Then there followed the gradual build up to D-day and Operation Overlord, with Southampton people playing an important role working long hours in the factories and ship yards, and building the Mulberry Harbours. South Western House became the headquarters of Combined Operations Military Movement Control.
The US Army 14th. Major Port Transportation Corps arrived in July 1943 and took over docks organisation. One of their final tasks in 1946 was the embarkation of British war brides for the USA and Canada.

Bibliography
Southampton Blitz : The Unofficial Story. Compiled and edited by Claire Frankland, Donald Hyslop and Sheila Jemima. Publication: So'ton Local Studies Section Oral History Team (1990).
Southampton and D-Day, Peckham, I. Hyslop, D. & Jemina, S. Publication: So'ton Local Studies Section Oral History Team (1994).
Southampton's Children of the Blitz. Andrew Bissell. Redpost, Bournemouth (2001)
Southampton: The English Gateway. Bernard Knowles. Hutchenson (1951).
Southampton at War 1939-1945. Anthony Kemp. Ensign (1989).
The Southampton Blitz. Anthony Brode. Pub.Barry Shurlock Winchester (1977).
Got Any Gum Chum; Reminiscences of War Time Southampton. Marion Ainsworth. ISBN 187356001X
Springboard for Overlord: Hampshire and the D-day Landings. Anthony Kemp, Milestone Publications (1984)
Hampshire Evacuees. Eric Wyeth Gadd. Paul Cave Publications (1982).
Hampshire and D-Day. Martin Doughty. Hampshire Books (1994).
Southampton An Illustrated History. (Chapter 12) Adrian Rance. Milestone (1986).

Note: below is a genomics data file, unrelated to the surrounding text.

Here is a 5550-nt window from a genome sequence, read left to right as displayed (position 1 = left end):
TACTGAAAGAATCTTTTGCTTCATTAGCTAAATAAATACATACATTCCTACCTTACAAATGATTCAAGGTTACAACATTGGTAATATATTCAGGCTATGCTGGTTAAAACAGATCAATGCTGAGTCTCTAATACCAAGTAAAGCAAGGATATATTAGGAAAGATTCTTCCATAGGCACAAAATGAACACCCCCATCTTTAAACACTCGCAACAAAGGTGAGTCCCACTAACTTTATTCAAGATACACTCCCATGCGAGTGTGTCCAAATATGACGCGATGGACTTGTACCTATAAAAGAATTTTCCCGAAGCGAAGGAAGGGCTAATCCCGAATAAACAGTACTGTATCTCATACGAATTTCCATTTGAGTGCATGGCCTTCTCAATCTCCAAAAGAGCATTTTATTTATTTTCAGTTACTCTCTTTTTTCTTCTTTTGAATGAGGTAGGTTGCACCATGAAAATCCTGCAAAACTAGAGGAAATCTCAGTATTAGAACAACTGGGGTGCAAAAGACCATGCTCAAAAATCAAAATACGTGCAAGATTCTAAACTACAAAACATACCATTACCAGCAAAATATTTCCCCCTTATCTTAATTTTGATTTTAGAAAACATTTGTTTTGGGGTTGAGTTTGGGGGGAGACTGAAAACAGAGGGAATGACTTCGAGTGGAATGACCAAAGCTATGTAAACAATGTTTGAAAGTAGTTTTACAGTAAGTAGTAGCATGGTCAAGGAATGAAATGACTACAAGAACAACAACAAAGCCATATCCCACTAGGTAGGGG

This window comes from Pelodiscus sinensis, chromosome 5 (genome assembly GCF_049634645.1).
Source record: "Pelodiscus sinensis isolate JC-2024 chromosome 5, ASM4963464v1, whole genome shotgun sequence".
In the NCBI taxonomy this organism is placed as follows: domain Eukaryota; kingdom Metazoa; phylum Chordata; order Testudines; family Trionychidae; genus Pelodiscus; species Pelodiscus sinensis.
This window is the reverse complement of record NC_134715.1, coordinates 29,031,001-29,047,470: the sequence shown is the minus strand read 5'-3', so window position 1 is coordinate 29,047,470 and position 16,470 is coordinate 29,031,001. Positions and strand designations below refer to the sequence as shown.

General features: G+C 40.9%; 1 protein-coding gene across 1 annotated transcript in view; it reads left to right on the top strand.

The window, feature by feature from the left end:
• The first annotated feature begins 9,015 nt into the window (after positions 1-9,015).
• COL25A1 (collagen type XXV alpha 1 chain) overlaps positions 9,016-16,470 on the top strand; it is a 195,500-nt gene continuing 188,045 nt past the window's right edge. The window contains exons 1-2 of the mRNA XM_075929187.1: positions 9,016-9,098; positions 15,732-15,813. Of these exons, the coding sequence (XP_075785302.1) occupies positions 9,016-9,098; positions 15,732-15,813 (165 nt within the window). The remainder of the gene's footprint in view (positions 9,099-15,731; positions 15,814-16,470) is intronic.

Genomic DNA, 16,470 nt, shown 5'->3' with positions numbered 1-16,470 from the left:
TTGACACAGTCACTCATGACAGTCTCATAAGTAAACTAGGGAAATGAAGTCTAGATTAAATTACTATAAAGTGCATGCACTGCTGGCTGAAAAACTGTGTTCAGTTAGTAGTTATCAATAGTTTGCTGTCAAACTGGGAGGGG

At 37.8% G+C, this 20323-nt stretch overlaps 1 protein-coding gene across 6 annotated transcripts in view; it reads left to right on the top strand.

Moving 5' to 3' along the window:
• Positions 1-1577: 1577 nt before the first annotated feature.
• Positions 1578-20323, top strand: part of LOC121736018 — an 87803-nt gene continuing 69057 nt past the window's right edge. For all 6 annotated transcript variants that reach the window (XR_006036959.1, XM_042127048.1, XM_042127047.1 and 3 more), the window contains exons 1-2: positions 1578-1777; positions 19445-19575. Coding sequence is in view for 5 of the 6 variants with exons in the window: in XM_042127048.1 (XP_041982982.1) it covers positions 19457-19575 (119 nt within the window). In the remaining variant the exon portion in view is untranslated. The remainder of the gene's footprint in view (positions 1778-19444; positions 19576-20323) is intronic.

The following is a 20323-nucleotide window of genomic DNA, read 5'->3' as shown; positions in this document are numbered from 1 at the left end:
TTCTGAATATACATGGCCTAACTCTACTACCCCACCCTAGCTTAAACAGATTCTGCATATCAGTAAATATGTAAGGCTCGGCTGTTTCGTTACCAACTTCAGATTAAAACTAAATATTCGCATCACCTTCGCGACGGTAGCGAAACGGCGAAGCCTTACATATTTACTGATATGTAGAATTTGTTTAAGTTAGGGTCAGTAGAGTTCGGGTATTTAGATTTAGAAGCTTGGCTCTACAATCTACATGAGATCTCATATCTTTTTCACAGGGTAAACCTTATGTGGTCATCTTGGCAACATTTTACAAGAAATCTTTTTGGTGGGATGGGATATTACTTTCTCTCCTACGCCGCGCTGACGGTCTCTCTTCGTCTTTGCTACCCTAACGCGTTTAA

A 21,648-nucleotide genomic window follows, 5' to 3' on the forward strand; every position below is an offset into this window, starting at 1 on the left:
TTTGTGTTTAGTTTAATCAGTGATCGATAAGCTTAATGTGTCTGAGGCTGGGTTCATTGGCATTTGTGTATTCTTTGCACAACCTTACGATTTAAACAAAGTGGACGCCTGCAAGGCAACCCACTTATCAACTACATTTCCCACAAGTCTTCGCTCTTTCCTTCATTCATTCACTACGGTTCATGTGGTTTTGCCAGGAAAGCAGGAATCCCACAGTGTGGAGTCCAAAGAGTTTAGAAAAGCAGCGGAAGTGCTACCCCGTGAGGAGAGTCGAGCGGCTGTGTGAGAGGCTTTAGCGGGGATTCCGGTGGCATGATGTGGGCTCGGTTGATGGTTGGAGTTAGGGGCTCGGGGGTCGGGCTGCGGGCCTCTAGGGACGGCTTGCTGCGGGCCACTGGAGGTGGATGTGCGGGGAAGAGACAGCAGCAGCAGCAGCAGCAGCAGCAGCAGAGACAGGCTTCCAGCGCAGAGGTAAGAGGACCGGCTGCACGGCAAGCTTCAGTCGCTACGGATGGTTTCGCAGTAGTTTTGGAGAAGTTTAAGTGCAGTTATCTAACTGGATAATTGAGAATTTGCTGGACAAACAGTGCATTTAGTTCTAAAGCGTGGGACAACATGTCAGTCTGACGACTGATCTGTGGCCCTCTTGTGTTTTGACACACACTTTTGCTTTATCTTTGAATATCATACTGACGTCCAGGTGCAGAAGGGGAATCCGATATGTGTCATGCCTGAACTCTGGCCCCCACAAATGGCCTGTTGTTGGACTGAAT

An Account of the Blitz, Lawrence Burgess. Pub. by Friends of Old Southampton (1981).
Yanks At Southampton. Paul Pothecary ISBN 0 902129775

A WW2 Photograph from Monica
Dear Mr. Simpkin,
As I mentioned at your talk last Tuesday to the U3A, I was on your "Blitz Walk on the Monday and thought you would be interested in this old photo of wartime which requires a little explanation. The occasion was the day my father received his long awaited Home Guard uniform and we decided on a family photo of us all in uniform.
Dad had been in the Home Guard right from the beginning, but now he had a uniform and a gun. (there was also a Sten Gun which was kept right by the kitchen door). My brother in the strange looking uniform on the left was a member of the Army Cadet Force at his school. The uniforms were left over from the Great War - no concessions there !

Cornforth Family
Copyright Monica Cornforth
These uniforms caused trouble when the boys were exercising in the school yard one afternoon and a Messerschmit swooped out of the mist and raked them with machine-gun fire - fortunately none of them were hit. "Lord Haw-Haw" announced over the radio that the Germans had attacked big concentrations of troops at Odiham that day. They also dropped a bomb, but that is another story. I am the girl-guide on the right. I don't think my cat would have put up much of a fight.
At the time we were really expecting the invasion at any time, watching every night Southampton burning in one direction and Portsmouth in the other. My father was a most happy man and he never looked as stern as this, but if Hitler had come who knows ! We all survived the war except for the cat who was run over by a tank. Hope this might be useful for your archives.

Sincerely Monica Cornforth.

PS I did enjoy both the Blitz Walk and the talk on Southampton Parks.

Pearl Miller's Memories...
My son and I watched the dvd this morning and I am absolutely delighted with it. Am going to order one for my grandson for his birthday later this month. Steve and I were very taken up with the American soldiers carving their names in the wall - we hadn't heard of that before.